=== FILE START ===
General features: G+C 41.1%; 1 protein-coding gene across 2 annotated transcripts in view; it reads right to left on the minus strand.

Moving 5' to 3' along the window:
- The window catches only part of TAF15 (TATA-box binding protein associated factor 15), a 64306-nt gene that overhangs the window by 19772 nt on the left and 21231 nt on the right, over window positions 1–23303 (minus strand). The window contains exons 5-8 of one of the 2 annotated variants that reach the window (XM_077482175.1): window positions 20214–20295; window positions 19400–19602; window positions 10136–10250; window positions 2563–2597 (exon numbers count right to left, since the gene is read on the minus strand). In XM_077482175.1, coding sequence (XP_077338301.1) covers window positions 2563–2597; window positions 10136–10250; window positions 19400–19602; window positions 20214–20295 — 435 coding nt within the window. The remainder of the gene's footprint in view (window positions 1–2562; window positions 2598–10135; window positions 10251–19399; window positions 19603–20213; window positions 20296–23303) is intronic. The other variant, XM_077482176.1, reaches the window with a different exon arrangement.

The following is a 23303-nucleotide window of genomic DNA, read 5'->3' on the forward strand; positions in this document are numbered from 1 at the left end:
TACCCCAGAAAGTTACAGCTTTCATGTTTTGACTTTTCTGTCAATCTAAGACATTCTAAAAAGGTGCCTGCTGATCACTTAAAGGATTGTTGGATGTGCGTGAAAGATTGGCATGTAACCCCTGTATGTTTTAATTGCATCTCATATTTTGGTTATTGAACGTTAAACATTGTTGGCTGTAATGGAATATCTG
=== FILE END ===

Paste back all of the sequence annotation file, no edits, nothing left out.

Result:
General features: G+C 41.1%; 1 protein-coding gene across 2 annotated transcripts in view; it reads right to left on the minus strand.

Moving 5' to 3' along the window:
- The window catches only part of TAF15 (TATA-box binding protein associated factor 15), a 64306-nt gene that overhangs the window by 19772 nt on the left and 21231 nt on the right, over window positions 1–23303 (minus strand). The window contains exons 5-8 of one of the 2 annotated variants that reach the window (XM_077482175.1): window positions 20214–20295; window positions 19400–19602; window positions 10136–10250; window positions 2563–2597 (exon numbers count right to left, since the gene is read on the minus strand). In XM_077482175.1, coding sequence (XP_077338301.1) covers window positions 2563–2597; window positions 10136–10250; window positions 19400–19602; window positions 20214–20295 — 435 coding nt within the window. The remainder of the gene's footprint in view (window positions 1–2562; window positions 2598–10135; window positions 10251–19399; window positions 19603–20213; window positions 20296–23303) is intronic. The other variant, XM_077482176.1, reaches the window with a different exon arrangement.

The following is a 23303-nucleotide window of genomic DNA, read 5'->3' on the forward strand; positions in this document are numbered from 1 at the left end:
TACCCCAGAAAGTTACAGCTTTCATGTTTTGACTTTTCTGTCAATCTAAGACATTCTAAAAAGGTGCCTGCTGATCACTTAAAGGATTGTTGGATGTGCGTGAAAGATTGGCATGTAACCCCTGTATGTTTTAATTGCATCTCATATTTTGGTTATTGAACGTTAAACATTGTTGGCTGTAATGGAATATCTG